Under the “Healthier Schools” tab of the campaign’s website, I recognize a few programs that have been out there for some time. For example, the underfunded Healthier US School Challenge and the ineffective Team Nutrition program, both under the U.S. Department of Agriculture, that agency whose number one mission is to prop up Big Agriculture. (The USDA also happens to be in charge of school nutrition and other food assistance programs, which has never proven to be a good combination.)
A few things are new under Let’s Move, including doubling the number of schools that meet the Healthier US Schools Challenge and adding 1,000 schools per year for two years after that. And the President proposes to increase the federal budget by $1 billion annually to improve the quality of school meals. This sounds impressive, but as school lunch expert and Chef Ann Cooper pointed out in a recent Washington Post article, a mere 10 percent increase is a drop in the bucket. Currently, we feed 31 million students a day on $9.3 billion, which amounts to only $2.68 per meal. When was the last time you ate a decent lunch less than 3 bucks? (No, the dollar menu meal doesn’t count.)
And nowhere is any mention of the ongoing problem of competitive foods, which is government doublespeak for Coke and Pepsi vending machines in every school hallway, Doritos, Milky Way, and Good Humor sold in school stores, not to mention fast food like Pizza Hut that has taken over many school lunchrooms. Maybe that’s because the Obama Administration has decided that the success of Let’s Move depends in part on “the creation of public private partnerships.” That sounds familiar.
Working With Industry?
Since signing up for the Let’s Move email updates, I haven’t been too impressed. Here are two topics that landed in my in-box last week: Attention Techies! Apps for Healthy Kids Launched Yesterday and Paralympic Games Show All Athletes Can Be Champions. Now please don’t send hate mail; I have nothing against apps or the Paralympics, I just don’t understand how these concepts will solve childhood obesity “within a generation.”
In an especially bad sign, Michelle Obama is speaking at a gathering of the Grocery Manufacturers Association this Tuesday. As I chronicled in Appetite for Profit, GMA, the lobbying arm of packaged foods conglomerates such as Kraft and PepsiCo has a long history of undermining school nutrition standards, among other positive policies.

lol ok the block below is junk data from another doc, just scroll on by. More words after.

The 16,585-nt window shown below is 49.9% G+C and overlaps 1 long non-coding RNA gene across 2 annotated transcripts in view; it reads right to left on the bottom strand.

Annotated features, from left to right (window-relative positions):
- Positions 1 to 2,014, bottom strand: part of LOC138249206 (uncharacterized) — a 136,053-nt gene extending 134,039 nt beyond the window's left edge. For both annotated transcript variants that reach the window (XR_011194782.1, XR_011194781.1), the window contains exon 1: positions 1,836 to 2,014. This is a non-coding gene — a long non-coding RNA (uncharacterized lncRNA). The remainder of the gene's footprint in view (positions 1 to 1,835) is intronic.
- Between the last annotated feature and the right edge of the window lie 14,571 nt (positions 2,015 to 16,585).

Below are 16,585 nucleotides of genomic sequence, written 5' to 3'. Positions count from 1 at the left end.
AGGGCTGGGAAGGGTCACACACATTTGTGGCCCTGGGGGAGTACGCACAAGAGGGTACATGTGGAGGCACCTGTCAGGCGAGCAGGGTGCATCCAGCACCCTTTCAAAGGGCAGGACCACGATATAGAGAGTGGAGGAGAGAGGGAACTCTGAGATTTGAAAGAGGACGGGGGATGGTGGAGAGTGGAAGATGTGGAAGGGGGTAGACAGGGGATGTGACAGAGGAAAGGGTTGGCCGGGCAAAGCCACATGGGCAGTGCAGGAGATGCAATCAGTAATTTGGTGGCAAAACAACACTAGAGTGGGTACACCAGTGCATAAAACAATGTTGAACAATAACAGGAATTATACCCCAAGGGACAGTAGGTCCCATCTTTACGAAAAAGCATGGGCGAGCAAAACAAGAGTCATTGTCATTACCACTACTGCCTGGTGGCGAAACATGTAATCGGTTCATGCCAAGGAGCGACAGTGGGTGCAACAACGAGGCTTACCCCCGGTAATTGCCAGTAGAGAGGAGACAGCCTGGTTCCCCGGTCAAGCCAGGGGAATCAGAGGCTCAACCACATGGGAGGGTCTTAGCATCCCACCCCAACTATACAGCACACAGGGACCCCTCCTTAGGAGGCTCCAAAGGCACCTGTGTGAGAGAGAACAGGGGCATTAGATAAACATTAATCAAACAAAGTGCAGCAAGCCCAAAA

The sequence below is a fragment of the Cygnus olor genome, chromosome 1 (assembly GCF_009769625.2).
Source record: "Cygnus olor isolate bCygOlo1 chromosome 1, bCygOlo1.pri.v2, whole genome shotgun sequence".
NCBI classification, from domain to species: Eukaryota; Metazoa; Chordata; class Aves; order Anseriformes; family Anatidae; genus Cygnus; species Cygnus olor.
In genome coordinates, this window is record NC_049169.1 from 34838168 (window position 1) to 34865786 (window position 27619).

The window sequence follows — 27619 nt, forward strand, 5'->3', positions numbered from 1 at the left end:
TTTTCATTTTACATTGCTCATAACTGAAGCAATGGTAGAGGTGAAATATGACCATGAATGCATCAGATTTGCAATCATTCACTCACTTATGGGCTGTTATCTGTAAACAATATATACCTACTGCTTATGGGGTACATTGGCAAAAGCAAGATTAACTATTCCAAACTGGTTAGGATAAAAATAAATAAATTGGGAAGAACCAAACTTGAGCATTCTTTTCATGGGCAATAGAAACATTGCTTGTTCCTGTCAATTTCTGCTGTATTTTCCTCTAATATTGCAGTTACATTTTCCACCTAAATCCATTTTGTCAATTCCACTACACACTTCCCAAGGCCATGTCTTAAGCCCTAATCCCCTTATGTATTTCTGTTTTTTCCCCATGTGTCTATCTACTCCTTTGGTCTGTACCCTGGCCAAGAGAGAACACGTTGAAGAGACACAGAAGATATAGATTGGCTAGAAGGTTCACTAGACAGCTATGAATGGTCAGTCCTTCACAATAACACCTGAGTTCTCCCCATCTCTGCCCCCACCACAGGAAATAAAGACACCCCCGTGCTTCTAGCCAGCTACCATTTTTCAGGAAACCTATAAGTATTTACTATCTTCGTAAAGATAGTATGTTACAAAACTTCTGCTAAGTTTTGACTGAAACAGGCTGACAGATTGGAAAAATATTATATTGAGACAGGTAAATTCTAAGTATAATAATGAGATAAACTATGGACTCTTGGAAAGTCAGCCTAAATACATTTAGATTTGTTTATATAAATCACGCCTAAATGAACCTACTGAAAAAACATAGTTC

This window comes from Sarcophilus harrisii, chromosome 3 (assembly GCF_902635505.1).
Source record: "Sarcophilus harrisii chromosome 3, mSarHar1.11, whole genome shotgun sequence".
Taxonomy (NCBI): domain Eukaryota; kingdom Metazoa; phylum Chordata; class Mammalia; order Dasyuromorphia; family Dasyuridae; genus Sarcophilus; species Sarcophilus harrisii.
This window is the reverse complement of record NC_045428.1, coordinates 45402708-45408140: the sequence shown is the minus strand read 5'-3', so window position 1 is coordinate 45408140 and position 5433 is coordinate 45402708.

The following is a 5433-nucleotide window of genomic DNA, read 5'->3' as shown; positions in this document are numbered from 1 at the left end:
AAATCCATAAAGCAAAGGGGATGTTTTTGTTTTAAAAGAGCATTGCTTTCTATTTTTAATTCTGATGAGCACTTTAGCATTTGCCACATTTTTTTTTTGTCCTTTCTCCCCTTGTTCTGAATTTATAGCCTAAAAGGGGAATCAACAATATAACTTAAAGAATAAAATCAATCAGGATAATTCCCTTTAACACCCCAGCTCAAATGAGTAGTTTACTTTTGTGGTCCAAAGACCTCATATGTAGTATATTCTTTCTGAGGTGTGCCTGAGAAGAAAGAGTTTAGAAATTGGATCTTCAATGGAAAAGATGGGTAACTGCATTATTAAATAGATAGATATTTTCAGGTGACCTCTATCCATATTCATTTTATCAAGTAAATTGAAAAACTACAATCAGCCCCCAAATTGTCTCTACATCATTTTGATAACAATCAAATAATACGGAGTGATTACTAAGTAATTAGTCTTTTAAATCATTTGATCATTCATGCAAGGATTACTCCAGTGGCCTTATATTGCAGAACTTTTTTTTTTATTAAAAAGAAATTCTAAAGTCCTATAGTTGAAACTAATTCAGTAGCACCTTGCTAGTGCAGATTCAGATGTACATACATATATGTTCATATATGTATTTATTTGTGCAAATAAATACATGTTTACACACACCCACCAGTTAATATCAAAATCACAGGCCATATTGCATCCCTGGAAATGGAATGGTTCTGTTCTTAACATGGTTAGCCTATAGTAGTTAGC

As another blogger suggests, Mrs. Obama’s own ties to Big Food may explain her deferential treatment of industry. She served on the board of directors of TreeHouse Foods (a spinoff of conglomerate Dean Foods) for two years until 2007, when her husband’s presidential campaign became all consuming. This same blogger predicts that at the GMA meeting:
Mrs. Obama will focus on “the pressing need to pursue comprehensive solutions to combat childhood obesity” and call upon food manufacturers to join these efforts by “providing healthier food options and better information about healthy food choices.”
But Kraft, PepsiCo, Kellogg’s and others have been all over that idea for several years now with their “smart choices” foods and claims of responsible marketing to children through its bogus Children’s Food and Beverage Advertising Initiative.
We won’t hear any scolding or warning aimed at industry. Instead, the First Lady will simply ask the major food corporations to jump on the Let’s Move bandwagon. And they will do so gladly. With no threats looming (for example, that Congress might pass legislation to restrict marketing to kids) Big Food has nothing to fear; quite the contrary, industry gains positive PR in the process. Indeed, not missing a beat, GMA sent the White House a letter of support for the campaign on the same day that Let’s Move launched.
Let’s Move the Corporations Out of Washington
The bottom line for me is that while there are many things to like about Let’s Move and it’s certainly encouraging for a First Lady to talk about access to fresh, healthy food as a national priority, much of it is still rhetoric we’ve heard before.
To turn the talk into real action will take a ton of leadership from President Obama and even more political will from Congress. Most importantly, unless and until the ubiquitous junk food marketing stops, both in schools and out, very little of substance will change and we will be back here once again with the next administration’s childhood obesity task force.
Let me know what you think.
It’s hard not to overuse the descriptor Orwellian, but the food industry often leaves me no choice. This story in Brandchannel explains how Kraft Foods is “supporting” community gardening through its Triscuit crackers. As the article describes:
Kraft is making an unusually large commitment to the concept of home farming by offering free basil and dill herb seed cards on four million Triscuit boxes. The brand is also sponsoring an educational website with a wealth of information on how to start a home garden and how to find local community farms.
Even more scary, the phrase “community farms” links to a Kraft web page that invites us to “join the movement” of “home farms” (a phrase new to me) and claims to be partnering with a nonprofit called Urban Farming. No wonder, since their supporters include other massive members of Corporate America such as Home Depot and Starbucks.